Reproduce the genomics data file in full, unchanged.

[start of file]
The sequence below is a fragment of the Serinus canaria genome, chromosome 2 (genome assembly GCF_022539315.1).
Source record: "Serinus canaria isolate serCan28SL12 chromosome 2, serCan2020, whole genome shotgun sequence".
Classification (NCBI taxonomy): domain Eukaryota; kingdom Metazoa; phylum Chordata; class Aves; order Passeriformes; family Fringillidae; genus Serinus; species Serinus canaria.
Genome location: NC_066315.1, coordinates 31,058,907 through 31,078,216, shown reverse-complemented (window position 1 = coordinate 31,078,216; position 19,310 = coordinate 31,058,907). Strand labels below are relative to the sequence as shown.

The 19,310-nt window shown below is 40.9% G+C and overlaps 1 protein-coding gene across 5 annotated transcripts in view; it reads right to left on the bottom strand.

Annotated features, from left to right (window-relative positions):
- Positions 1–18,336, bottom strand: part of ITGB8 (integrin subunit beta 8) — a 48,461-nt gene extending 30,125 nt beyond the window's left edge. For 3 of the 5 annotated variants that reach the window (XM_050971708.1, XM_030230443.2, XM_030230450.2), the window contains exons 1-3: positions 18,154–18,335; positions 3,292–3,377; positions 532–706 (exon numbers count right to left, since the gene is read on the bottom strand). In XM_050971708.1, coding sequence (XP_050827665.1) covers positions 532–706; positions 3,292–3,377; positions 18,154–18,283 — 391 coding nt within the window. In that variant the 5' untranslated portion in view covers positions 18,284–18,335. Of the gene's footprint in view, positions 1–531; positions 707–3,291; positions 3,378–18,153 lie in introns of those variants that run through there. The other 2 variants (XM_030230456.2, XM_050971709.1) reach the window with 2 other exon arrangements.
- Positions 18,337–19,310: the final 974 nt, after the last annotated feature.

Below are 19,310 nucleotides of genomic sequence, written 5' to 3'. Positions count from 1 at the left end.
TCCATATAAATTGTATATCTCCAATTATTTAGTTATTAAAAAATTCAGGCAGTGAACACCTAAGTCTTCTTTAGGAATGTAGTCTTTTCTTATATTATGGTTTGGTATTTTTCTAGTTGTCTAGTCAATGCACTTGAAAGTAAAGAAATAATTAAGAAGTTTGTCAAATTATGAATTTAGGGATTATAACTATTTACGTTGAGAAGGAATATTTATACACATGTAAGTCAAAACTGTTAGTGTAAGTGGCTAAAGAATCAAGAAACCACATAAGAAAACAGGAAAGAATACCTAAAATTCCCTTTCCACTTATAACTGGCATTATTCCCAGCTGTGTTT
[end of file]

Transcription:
The sequence below is a fragment of the Serinus canaria genome, chromosome 2 (genome assembly GCF_022539315.1).
Source record: "Serinus canaria isolate serCan28SL12 chromosome 2, serCan2020, whole genome shotgun sequence".
Classification (NCBI taxonomy): domain Eukaryota; kingdom Metazoa; phylum Chordata; class Aves; order Passeriformes; family Fringillidae; genus Serinus; species Serinus canaria.
Genome location: NC_066315.1, coordinates 31,058,907 through 31,078,216, shown reverse-complemented (window position 1 = coordinate 31,078,216; position 19,310 = coordinate 31,058,907). Strand labels below are relative to the sequence as shown.

The 19,310-nt window shown below is 40.9% G+C and overlaps 1 protein-coding gene across 5 annotated transcripts in view; it reads right to left on the bottom strand.

Annotated features, from left to right (window-relative positions):
- Positions 1–18,336, bottom strand: part of ITGB8 (integrin subunit beta 8) — a 48,461-nt gene extending 30,125 nt beyond the window's left edge. For 3 of the 5 annotated variants that reach the window (XM_050971708.1, XM_030230443.2, XM_030230450.2), the window contains exons 1-3: positions 18,154–18,335; positions 3,292–3,377; positions 532–706 (exon numbers count right to left, since the gene is read on the bottom strand). In XM_050971708.1, coding sequence (XP_050827665.1) covers positions 532–706; positions 3,292–3,377; positions 18,154–18,283 — 391 coding nt within the window. In that variant the 5' untranslated portion in view covers positions 18,284–18,335. Of the gene's footprint in view, positions 1–531; positions 707–3,291; positions 3,378–18,153 lie in introns of those variants that run through there. The other 2 variants (XM_030230456.2, XM_050971709.1) reach the window with 2 other exon arrangements.
- Positions 18,337–19,310: the final 974 nt, after the last annotated feature.

Below are 19,310 nucleotides of genomic sequence, written 5' to 3'. Positions count from 1 at the left end.
TCCATATAAATTGTATATCTCCAATTATTTAGTTATTAAAAAATTCAGGCAGTGAACACCTAAGTCTTCTTTAGGAATGTAGTCTTTTCTTATATTATGGTTTGGTATTTTTCTAGTTGTCTAGTCAATGCACTTGAAAGTAAAGAAATAATTAAGAAGTTTGTCAAATTATGAATTTAGGGATTATAACTATTTACGTTGAGAAGGAATATTTATACACATGTAAGTCAAAACTGTTAGTGTAAGTGGCTAAAGAATCAAGAAACCACATAAGAAAACAGGAAAGAATACCTAAAATTCCCTTTCCACTTATAACTGGCATTATTCCCAGCTGTGTTT